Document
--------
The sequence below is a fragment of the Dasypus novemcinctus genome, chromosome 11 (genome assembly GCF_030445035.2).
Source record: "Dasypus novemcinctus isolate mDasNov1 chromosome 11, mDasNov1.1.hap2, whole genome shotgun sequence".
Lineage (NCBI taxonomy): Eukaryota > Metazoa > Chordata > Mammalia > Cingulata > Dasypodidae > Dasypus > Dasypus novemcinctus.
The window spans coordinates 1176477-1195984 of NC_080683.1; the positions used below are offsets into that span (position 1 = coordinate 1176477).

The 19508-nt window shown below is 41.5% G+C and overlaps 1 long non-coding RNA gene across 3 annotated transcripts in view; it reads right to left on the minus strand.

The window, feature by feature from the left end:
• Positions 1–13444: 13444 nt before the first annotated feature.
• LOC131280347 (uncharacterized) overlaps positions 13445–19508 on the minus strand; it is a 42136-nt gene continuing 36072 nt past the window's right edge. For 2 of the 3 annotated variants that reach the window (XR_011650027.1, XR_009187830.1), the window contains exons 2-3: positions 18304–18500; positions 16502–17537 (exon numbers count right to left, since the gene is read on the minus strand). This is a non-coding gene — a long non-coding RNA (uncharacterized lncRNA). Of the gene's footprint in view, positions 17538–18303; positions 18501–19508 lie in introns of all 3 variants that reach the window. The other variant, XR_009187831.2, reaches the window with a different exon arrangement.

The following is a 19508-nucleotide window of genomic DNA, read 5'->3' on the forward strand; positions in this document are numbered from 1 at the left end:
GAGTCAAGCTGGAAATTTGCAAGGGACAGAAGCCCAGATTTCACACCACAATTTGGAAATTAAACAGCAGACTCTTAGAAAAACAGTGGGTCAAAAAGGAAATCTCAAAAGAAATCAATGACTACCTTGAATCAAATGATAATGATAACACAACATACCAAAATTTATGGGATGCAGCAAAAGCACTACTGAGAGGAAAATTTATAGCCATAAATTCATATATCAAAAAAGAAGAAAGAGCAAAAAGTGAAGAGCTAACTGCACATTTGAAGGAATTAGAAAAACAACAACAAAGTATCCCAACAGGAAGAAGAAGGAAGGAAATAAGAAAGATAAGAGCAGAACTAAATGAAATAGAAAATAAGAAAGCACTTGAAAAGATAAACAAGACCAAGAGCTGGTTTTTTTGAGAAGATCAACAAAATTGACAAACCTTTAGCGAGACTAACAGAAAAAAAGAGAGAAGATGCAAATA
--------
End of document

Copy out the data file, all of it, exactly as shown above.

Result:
The sequence below is a fragment of the Dasypus novemcinctus genome, chromosome 11 (genome assembly GCF_030445035.2).
Source record: "Dasypus novemcinctus isolate mDasNov1 chromosome 11, mDasNov1.1.hap2, whole genome shotgun sequence".
Lineage (NCBI taxonomy): Eukaryota > Metazoa > Chordata > Mammalia > Cingulata > Dasypodidae > Dasypus > Dasypus novemcinctus.
The window spans coordinates 1176477-1195984 of NC_080683.1; the positions used below are offsets into that span (position 1 = coordinate 1176477).

The 19508-nt window shown below is 41.5% G+C and overlaps 1 long non-coding RNA gene across 3 annotated transcripts in view; it reads right to left on the minus strand.

The window, feature by feature from the left end:
• Positions 1–13444: 13444 nt before the first annotated feature.
• LOC131280347 (uncharacterized) overlaps positions 13445–19508 on the minus strand; it is a 42136-nt gene continuing 36072 nt past the window's right edge. For 2 of the 3 annotated variants that reach the window (XR_011650027.1, XR_009187830.1), the window contains exons 2-3: positions 18304–18500; positions 16502–17537 (exon numbers count right to left, since the gene is read on the minus strand). This is a non-coding gene — a long non-coding RNA (uncharacterized lncRNA). Of the gene's footprint in view, positions 17538–18303; positions 18501–19508 lie in introns of all 3 variants that reach the window. The other variant, XR_009187831.2, reaches the window with a different exon arrangement.

The following is a 19508-nucleotide window of genomic DNA, read 5'->3' on the forward strand; positions in this document are numbered from 1 at the left end:
GAGTCAAGCTGGAAATTTGCAAGGGACAGAAGCCCAGATTTCACACCACAATTTGGAAATTAAACAGCAGACTCTTAGAAAAACAGTGGGTCAAAAAGGAAATCTCAAAAGAAATCAATGACTACCTTGAATCAAATGATAATGATAACACAACATACCAAAATTTATGGGATGCAGCAAAAGCACTACTGAGAGGAAAATTTATAGCCATAAATTCATATATCAAAAAAGAAGAAAGAGCAAAAAGTGAAGAGCTAACTGCACATTTGAAGGAATTAGAAAAACAACAACAAAGTATCCCAACAGGAAGAAGAAGGAAGGAAATAAGAAAGATAAGAGCAGAACTAAATGAAATAGAAAATAAGAAAGCACTTGAAAAGATAAACAAGACCAAGAGCTGGTTTTTTTGAGAAGATCAACAAAATTGACAAACCTTTAGCGAGACTAACAGAAAAAAAGAGAGAAGATGCAAATA